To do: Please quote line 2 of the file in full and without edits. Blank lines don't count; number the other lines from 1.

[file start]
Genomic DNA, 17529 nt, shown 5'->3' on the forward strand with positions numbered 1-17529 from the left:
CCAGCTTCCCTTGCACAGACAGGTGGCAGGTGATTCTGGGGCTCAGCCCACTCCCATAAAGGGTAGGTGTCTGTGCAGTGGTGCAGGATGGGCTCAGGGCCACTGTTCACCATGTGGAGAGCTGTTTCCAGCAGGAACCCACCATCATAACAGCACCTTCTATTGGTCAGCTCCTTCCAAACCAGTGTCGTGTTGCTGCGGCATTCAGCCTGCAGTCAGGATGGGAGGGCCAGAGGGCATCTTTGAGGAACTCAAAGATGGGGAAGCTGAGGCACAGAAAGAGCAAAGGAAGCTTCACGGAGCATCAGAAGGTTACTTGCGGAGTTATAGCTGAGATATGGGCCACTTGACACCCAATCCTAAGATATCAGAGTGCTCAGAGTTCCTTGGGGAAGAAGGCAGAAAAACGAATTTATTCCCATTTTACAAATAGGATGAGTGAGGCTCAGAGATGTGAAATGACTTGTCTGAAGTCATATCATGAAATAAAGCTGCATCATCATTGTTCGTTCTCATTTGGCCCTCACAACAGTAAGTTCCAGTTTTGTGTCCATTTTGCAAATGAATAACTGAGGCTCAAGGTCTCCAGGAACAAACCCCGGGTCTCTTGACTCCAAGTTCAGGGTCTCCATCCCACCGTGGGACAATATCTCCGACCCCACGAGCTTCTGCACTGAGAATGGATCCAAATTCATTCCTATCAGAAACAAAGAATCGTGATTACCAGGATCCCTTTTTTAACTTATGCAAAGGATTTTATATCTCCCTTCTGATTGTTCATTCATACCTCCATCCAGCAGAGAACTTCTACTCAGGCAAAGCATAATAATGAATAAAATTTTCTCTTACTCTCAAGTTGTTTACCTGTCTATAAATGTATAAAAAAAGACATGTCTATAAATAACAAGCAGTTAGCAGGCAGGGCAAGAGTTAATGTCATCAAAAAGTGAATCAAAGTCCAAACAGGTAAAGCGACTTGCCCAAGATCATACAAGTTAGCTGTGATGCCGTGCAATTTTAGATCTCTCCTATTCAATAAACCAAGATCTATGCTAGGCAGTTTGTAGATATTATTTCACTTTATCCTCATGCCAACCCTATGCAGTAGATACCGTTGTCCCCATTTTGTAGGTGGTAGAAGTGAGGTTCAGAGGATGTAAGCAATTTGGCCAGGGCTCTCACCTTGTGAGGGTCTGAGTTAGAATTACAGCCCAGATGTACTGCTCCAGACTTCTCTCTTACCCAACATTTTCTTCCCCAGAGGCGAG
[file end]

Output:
CCAGCTTCCCTTGCACAGACAGGTGGCAGGTGATTCTGGGGCTCAGCCCACTCCCATAAAGGGTAGGTGTCTGTGCAGTGGTGCAGGATGGGCTCAGGGCCACTGTTCACCATGTGGAGAGCTGTTTCCAGCAGGAACCCACCATCATAACAGCACCTTCTATTGGTCAGCTCCTTCCAAACCAGTGTCGTGTTGCTGCGGCATTCAGCCTGCAGTCAGGATGGGAGGGCCAGAGGGCATCTTTGAGGAACTCAAAGATGGGGAAGCTGAGGCACAGAAAGAGCAAAGGAAGCTTCACGGAGCATCAGAAGGTTACTTGCGGAGTTATAGCTGAGATATGGGCCACTTGACACCCAATCCTAAGATATCAGAGTGCTCAGAGTTCCTTGGGGAAGAAGGCAGAAAAACGAATTTATTCCCATTTTACAAATAGGATGAGTGAGGCTCAGAGATGTGAAATGACTTGTCTGAAGTCATATCATGAAATAAAGCTGCATCATCATTGTTCGTTCTCATTTGGCCCTCACAACAGTAAGTTCCAGTTTTGTGTCCATTTTGCAAATGAATAACTGAGGCTCAAGGTCTCCAGGAACAAACCCCGGGTCTCTTGACTCCAAGTTCAGGGTCTCCATCCCACCGTGGGACAATATCTCCGACCCCACGAGCTTCTGCACTGAGAATGGATCCAAATTCATTCCTATCAGAAACAAAGAATCGTGATTACCAGGATCCCTTTTTTAACTTATGCAAAGGATTTTATATCTCCCTTCTGATTGTTCATTCATACCTCCATCCAGCAGAGAACTTCTACTCAGGCAAAGCATAATAATGAATAAAATTTTCTCTTACTCTCAAGTTGTTTACCTGTCTATAAATGTATAAAAAAAGACATGTCTATAAATAACAAGCAGTTAGCAGGCAGGGCAAGAGTTAATGTCATCAAAAAGTGAATCAAAGTCCAAACAGGTAAAGCGACTTGCCCAAGATCATACAAGTTAGCTGTGATGCCGTGCAATTTTAGATCTCTCCTATTCAATAAACCAAGATCTATGCTAGGCAGTTTGTAGATATTATTTCACTTTATCCTCATGCCAACCCTATGCAGTAGATACCGTTGTCCCCATTTTGTAGGTGGTAGAAGTGAGGTTCAGAGGATGTAAGCAATTTGGCCAGGGCTCTCACCTTGTGAGGGTCTGAGTTAGAATTACAGCCCAGATGTACTGCTCCAGACTTCTCTCTTACCCAACATTTTCTTCCCCAGAGGCGAG